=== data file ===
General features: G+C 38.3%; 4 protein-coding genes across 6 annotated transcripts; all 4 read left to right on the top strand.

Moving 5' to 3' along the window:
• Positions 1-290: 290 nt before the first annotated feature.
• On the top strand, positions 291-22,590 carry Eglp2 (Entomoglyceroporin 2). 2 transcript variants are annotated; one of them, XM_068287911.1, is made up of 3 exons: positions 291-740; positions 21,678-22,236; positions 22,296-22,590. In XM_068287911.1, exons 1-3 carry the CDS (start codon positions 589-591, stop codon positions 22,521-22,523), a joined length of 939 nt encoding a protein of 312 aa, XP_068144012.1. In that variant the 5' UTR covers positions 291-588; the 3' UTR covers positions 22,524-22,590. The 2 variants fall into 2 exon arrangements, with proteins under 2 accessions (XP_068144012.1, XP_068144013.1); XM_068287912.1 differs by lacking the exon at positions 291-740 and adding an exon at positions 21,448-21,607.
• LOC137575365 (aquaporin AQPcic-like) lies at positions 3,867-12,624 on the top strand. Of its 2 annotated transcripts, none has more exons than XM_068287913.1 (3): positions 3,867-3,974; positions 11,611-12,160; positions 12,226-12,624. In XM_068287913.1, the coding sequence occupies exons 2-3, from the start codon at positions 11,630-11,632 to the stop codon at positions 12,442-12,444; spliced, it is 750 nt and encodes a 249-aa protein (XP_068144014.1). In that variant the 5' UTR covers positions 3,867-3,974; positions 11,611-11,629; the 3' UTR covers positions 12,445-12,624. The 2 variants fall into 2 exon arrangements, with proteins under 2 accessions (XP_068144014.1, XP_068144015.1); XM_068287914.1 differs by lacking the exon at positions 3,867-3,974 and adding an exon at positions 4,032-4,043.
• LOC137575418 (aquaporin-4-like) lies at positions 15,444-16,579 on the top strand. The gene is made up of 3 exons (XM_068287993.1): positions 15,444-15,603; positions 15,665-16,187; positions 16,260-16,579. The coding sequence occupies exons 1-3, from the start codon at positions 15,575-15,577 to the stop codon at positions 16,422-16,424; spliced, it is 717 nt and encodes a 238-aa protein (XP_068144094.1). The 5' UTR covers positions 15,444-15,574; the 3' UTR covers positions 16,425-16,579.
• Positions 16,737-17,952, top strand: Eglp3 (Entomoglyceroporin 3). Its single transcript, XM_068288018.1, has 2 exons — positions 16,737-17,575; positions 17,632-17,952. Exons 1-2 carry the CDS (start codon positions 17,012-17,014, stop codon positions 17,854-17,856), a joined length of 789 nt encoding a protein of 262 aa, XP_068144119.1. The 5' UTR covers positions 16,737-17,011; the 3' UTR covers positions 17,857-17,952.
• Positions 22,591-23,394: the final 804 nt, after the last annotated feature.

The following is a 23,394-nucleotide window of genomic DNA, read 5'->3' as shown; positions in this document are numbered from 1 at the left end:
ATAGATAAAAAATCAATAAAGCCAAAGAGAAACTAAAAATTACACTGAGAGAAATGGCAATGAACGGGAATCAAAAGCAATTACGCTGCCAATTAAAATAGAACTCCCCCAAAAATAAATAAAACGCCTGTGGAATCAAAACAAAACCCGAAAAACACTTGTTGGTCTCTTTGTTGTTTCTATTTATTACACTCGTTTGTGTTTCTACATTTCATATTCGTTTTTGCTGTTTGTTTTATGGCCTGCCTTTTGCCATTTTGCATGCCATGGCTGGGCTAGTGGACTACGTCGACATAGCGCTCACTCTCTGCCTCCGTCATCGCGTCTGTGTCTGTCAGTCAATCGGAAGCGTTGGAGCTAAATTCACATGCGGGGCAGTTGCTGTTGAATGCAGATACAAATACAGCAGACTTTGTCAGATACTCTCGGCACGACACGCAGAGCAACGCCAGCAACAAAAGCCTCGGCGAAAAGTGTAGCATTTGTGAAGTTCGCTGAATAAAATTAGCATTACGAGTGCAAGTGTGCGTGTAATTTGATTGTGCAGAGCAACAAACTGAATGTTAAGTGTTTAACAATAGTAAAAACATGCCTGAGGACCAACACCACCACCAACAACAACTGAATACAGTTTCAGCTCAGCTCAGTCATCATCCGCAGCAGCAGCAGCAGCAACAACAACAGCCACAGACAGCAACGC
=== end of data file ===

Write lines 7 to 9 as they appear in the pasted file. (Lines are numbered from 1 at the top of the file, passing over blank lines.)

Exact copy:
• Positions 16,737-17,952, top strand: Eglp3 (Entomoglyceroporin 3). Its single transcript, XM_068288018.1, has 2 exons — positions 16,737-17,575; positions 17,632-17,952. Exons 1-2 carry the CDS (start codon positions 17,012-17,014, stop codon positions 17,854-17,856), a joined length of 789 nt encoding a protein of 262 aa, XP_068144119.1. The 5' UTR covers positions 16,737-17,011; the 3' UTR covers positions 17,857-17,952.
• Positions 22,591-23,394: the final 804 nt, after the last annotated feature.

The following is a 23,394-nucleotide window of genomic DNA, read 5'->3' as shown; positions in this document are numbered from 1 at the left end: